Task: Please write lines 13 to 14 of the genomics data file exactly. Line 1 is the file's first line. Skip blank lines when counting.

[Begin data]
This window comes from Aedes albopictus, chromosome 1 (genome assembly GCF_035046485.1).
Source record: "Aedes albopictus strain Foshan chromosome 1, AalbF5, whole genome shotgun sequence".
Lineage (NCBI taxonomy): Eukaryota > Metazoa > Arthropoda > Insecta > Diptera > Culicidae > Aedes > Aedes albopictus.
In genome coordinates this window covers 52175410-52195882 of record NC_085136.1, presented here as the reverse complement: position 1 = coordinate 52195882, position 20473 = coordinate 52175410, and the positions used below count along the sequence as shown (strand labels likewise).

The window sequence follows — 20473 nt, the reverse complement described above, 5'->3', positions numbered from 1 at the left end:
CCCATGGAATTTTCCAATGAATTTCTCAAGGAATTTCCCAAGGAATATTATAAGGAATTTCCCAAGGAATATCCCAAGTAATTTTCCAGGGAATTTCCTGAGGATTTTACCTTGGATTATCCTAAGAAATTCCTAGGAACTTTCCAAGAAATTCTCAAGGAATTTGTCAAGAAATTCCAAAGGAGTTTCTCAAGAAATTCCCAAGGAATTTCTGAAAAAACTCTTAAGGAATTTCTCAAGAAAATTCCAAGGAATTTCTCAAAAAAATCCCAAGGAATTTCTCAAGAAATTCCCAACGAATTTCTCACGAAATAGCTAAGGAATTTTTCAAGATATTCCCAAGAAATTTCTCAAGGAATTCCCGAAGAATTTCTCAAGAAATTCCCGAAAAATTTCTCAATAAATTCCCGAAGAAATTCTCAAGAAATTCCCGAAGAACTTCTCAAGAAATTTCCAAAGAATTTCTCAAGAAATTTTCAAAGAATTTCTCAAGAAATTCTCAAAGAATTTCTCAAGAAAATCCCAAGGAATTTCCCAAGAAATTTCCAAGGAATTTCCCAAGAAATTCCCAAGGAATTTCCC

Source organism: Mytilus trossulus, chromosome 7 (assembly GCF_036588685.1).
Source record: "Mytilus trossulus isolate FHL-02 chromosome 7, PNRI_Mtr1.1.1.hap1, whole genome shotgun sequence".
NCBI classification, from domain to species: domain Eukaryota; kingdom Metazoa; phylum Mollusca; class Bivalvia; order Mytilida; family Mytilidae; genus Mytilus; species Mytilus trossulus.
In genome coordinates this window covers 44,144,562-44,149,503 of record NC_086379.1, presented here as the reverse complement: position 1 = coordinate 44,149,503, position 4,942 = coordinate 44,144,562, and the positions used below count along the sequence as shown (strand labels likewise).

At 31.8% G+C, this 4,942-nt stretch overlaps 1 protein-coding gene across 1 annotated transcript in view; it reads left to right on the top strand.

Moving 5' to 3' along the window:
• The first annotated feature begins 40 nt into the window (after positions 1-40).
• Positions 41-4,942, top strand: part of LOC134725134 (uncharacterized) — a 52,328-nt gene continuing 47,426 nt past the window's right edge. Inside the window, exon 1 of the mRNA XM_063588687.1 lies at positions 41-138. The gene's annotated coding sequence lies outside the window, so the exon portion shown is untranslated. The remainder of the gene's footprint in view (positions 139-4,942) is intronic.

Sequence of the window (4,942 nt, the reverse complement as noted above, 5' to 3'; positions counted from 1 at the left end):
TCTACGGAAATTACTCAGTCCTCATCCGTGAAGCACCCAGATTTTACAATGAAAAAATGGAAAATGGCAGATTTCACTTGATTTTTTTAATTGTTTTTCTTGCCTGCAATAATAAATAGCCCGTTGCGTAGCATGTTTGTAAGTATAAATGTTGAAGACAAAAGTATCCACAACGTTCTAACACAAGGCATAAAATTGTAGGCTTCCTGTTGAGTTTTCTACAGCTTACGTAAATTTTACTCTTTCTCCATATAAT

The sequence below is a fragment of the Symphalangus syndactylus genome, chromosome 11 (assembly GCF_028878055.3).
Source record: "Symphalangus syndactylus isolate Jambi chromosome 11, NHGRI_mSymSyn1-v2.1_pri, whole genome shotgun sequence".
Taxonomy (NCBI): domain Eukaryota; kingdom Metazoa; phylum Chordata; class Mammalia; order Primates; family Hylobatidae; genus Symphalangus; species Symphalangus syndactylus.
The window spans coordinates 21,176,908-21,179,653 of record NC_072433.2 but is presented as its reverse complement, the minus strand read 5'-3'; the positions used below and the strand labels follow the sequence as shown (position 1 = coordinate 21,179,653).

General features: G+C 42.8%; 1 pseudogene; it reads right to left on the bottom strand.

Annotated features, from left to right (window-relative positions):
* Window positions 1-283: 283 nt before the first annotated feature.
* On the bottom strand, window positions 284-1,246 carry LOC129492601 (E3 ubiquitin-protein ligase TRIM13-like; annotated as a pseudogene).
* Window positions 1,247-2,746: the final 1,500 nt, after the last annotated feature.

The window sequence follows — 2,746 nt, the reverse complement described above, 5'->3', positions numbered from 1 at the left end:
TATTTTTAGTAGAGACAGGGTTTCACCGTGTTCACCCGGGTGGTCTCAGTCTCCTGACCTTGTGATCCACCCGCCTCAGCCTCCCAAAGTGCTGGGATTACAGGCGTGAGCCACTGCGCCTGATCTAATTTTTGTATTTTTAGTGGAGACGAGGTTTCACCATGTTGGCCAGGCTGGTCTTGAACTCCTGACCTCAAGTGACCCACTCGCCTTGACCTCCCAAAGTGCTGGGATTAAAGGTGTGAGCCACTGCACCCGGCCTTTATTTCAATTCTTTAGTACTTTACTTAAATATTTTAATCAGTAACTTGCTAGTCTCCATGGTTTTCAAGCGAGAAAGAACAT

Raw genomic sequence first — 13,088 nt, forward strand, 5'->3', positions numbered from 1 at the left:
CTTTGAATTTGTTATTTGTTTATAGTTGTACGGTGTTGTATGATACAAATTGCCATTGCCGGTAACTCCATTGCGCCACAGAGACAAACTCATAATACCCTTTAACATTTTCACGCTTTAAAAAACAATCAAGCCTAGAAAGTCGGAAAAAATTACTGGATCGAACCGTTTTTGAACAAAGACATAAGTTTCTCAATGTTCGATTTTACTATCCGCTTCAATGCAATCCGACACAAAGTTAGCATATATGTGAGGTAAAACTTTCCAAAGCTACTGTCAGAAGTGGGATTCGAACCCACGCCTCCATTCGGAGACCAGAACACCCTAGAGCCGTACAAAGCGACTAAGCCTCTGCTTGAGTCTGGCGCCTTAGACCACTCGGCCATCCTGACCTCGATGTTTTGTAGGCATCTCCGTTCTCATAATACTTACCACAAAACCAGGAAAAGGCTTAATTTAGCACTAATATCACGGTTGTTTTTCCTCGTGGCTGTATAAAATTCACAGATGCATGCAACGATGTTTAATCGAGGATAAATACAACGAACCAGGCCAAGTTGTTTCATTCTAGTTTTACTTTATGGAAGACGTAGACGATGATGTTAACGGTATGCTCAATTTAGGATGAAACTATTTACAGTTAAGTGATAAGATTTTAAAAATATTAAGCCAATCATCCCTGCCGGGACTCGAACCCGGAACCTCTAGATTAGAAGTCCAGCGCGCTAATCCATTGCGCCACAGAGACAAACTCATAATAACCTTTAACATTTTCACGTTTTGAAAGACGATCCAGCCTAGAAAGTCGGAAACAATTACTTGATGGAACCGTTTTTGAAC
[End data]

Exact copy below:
• The first annotated feature begins 40 nt into the window (after positions 1-40).
• Positions 41-4,942, top strand: part of LOC134725134 (uncharacterized) — a 52,328-nt gene continuing 47,426 nt past the window's right edge. Inside the window, exon 1 of the mRNA XM_063588687.1 lies at positions 41-138. The gene's annotated coding sequence lies outside the window, so the exon portion shown is untranslated. The remainder of the gene's footprint in view (positions 139-4,942) is intronic.